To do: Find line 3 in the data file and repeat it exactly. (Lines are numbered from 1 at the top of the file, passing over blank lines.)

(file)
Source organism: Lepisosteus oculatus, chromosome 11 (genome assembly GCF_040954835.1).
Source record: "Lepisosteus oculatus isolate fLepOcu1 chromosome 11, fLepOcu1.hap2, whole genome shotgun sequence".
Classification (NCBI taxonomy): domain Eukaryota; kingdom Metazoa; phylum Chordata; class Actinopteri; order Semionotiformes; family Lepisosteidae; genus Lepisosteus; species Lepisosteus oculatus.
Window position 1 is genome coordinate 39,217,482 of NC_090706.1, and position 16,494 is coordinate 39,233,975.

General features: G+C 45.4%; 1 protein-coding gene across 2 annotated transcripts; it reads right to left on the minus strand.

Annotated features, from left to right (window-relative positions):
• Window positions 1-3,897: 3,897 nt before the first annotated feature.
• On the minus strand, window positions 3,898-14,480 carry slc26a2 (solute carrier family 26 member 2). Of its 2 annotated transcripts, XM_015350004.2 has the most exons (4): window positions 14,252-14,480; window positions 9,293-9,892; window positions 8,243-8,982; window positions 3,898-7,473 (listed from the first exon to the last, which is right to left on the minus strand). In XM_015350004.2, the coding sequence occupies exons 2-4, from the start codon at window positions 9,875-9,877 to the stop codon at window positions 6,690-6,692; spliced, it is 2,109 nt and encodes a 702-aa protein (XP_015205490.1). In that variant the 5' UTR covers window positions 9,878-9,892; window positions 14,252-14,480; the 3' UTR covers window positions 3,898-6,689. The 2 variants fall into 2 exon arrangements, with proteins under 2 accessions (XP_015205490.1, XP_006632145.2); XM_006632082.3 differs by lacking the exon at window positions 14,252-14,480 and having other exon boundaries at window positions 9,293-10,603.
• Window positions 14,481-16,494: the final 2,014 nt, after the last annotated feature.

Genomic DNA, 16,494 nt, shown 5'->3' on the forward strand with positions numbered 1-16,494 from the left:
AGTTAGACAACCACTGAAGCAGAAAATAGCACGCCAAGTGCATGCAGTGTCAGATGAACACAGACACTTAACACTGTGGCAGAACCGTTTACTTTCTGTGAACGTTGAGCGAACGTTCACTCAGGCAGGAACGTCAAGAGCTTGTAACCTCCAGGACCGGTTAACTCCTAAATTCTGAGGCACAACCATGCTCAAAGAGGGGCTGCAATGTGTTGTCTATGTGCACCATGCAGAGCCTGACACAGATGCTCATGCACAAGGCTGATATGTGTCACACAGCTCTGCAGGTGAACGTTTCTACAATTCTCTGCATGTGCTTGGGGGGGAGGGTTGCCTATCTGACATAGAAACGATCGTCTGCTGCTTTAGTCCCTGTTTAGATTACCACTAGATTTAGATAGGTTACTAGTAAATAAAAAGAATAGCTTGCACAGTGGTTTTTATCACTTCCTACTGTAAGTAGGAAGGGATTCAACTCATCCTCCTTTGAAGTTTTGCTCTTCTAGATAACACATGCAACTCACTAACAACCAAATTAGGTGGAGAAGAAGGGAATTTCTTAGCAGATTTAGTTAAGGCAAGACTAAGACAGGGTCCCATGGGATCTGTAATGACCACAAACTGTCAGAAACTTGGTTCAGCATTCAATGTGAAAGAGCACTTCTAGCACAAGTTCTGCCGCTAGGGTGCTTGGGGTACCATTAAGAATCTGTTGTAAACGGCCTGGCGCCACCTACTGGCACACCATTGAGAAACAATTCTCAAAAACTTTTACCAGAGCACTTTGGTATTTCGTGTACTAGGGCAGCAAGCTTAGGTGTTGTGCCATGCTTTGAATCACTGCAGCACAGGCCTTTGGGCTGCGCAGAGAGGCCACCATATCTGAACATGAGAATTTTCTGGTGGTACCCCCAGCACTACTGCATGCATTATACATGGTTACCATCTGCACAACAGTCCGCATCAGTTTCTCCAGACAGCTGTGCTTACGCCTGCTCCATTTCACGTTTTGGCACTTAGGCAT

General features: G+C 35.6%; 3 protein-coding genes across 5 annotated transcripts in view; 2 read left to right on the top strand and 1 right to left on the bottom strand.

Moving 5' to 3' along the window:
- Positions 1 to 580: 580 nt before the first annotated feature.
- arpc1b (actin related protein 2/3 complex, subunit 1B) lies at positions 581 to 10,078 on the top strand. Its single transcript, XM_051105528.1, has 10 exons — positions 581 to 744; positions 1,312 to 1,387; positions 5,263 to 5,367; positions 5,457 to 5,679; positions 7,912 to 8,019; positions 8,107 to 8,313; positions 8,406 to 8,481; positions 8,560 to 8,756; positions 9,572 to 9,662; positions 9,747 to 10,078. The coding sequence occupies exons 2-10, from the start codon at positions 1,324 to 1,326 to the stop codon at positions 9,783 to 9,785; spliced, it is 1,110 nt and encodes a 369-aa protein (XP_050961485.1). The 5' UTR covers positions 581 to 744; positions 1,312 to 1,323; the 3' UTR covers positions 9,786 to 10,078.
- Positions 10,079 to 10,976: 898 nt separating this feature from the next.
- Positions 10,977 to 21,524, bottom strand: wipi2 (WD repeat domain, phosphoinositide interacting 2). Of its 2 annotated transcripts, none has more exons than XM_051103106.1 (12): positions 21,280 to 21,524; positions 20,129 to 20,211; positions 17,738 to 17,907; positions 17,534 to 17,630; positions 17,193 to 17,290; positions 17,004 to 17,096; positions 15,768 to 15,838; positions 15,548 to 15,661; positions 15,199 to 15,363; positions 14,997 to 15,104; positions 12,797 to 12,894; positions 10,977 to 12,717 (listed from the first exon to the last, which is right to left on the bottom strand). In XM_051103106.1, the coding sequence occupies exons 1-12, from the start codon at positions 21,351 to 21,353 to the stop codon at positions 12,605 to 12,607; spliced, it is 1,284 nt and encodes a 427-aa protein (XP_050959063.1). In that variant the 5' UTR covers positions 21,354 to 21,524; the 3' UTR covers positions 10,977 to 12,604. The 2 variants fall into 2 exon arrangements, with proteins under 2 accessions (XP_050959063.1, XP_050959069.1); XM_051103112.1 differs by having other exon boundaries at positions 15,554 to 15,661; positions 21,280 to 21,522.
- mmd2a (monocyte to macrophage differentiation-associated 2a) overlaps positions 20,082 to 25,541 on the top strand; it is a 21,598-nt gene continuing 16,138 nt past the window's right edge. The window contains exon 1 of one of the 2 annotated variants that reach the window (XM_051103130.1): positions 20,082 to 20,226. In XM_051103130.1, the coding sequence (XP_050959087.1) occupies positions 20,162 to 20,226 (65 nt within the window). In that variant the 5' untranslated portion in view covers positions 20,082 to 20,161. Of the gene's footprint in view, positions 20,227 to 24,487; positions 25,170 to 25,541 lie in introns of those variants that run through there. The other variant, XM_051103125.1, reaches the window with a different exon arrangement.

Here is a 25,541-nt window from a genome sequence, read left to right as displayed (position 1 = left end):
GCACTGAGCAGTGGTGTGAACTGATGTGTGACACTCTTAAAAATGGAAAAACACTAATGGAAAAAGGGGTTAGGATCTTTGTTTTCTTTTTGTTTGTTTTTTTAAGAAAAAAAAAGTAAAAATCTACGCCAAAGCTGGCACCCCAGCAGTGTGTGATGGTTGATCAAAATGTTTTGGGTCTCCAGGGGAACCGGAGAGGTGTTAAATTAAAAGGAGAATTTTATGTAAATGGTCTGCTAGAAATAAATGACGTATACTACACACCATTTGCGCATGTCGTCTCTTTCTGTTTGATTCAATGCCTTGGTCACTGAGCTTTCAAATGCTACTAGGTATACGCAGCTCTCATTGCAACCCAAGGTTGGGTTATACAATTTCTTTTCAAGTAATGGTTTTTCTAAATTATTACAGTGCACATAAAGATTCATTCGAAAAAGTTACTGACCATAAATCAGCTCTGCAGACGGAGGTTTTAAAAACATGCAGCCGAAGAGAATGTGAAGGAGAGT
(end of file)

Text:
Classification (NCBI taxonomy): domain Eukaryota; kingdom Metazoa; phylum Chordata; class Actinopteri; order Semionotiformes; family Lepisosteidae; genus Lepisosteus; species Lepisosteus oculatus.